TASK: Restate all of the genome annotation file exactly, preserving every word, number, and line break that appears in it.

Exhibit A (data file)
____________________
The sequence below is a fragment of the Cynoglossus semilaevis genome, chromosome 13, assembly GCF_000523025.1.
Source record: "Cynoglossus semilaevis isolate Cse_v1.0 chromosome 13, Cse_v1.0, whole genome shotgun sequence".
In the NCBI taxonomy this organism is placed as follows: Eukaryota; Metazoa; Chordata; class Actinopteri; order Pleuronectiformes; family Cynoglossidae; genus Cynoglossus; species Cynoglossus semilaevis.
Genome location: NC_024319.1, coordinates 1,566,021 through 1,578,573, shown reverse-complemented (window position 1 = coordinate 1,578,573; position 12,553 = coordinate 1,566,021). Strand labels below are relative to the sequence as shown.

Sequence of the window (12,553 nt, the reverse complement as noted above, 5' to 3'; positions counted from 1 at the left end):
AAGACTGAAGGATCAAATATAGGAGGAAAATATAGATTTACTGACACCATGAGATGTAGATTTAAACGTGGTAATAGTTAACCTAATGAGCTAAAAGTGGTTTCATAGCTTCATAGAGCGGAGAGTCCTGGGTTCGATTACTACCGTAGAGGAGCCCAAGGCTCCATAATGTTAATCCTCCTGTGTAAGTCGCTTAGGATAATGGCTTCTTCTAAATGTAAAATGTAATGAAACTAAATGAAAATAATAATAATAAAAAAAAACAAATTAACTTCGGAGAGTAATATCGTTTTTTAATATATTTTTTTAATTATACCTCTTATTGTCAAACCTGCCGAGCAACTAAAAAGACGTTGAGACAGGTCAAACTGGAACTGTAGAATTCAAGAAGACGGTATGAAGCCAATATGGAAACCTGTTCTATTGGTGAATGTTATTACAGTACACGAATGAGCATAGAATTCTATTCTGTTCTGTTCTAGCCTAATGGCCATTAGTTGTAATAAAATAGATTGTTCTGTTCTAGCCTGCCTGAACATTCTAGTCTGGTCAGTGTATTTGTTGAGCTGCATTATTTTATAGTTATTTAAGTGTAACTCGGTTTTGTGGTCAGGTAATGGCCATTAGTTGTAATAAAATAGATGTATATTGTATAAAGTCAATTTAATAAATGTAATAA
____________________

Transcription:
The sequence below is a fragment of the Cynoglossus semilaevis genome, chromosome 13, assembly GCF_000523025.1.
Source record: "Cynoglossus semilaevis isolate Cse_v1.0 chromosome 13, Cse_v1.0, whole genome shotgun sequence".
In the NCBI taxonomy this organism is placed as follows: Eukaryota; Metazoa; Chordata; class Actinopteri; order Pleuronectiformes; family Cynoglossidae; genus Cynoglossus; species Cynoglossus semilaevis.
Genome location: NC_024319.1, coordinates 1,566,021 through 1,578,573, shown reverse-complemented (window position 1 = coordinate 1,578,573; position 12,553 = coordinate 1,566,021). Strand labels below are relative to the sequence as shown.

Sequence of the window (12,553 nt, the reverse complement as noted above, 5' to 3'; positions counted from 1 at the left end):
AAGACTGAAGGATCAAATATAGGAGGAAAATATAGATTTACTGACACCATGAGATGTAGATTTAAACGTGGTAATAGTTAACCTAATGAGCTAAAAGTGGTTTCATAGCTTCATAGAGCGGAGAGTCCTGGGTTCGATTACTACCGTAGAGGAGCCCAAGGCTCCATAATGTTAATCCTCCTGTGTAAGTCGCTTAGGATAATGGCTTCTTCTAAATGTAAAATGTAATGAAACTAAATGAAAATAATAATAATAAAAAAAAACAAATTAACTTCGGAGAGTAATATCGTTTTTTAATATATTTTTTTAATTATACCTCTTATTGTCAAACCTGCCGAGCAACTAAAAAGACGTTGAGACAGGTCAAACTGGAACTGTAGAATTCAAGAAGACGGTATGAAGCCAATATGGAAACCTGTTCTATTGGTGAATGTTATTACAGTACACGAATGAGCATAGAATTCTATTCTGTTCTGTTCTAGCCTAATGGCCATTAGTTGTAATAAAATAGATTGTTCTGTTCTAGCCTGCCTGAACATTCTAGTCTGGTCAGTGTATTTGTTGAGCTGCATTATTTTATAGTTATTTAAGTGTAACTCGGTTTTGTGGTCAGGTAATGGCCATTAGTTGTAATAAAATAGATGTATATTGTATAAAGTCAATTTAATAAATGTAATAA